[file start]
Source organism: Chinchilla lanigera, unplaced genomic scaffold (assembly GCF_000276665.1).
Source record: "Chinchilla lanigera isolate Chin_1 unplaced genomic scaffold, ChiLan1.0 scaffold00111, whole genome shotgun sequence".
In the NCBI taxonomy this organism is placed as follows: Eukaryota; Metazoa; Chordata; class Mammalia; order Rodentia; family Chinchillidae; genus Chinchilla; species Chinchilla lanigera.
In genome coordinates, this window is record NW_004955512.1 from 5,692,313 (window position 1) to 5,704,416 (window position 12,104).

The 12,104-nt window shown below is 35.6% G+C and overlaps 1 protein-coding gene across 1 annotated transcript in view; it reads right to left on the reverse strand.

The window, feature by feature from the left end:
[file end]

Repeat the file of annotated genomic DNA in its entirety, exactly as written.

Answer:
Source organism: Chinchilla lanigera, unplaced genomic scaffold (assembly GCF_000276665.1).
Source record: "Chinchilla lanigera isolate Chin_1 unplaced genomic scaffold, ChiLan1.0 scaffold00111, whole genome shotgun sequence".
In the NCBI taxonomy this organism is placed as follows: Eukaryota; Metazoa; Chordata; class Mammalia; order Rodentia; family Chinchillidae; genus Chinchilla; species Chinchilla lanigera.
In genome coordinates, this window is record NW_004955512.1 from 5,692,313 (window position 1) to 5,704,416 (window position 12,104).

The 12,104-nt window shown below is 35.6% G+C and overlaps 1 protein-coding gene across 1 annotated transcript in view; it reads right to left on the reverse strand.

The window, feature by feature from the left end: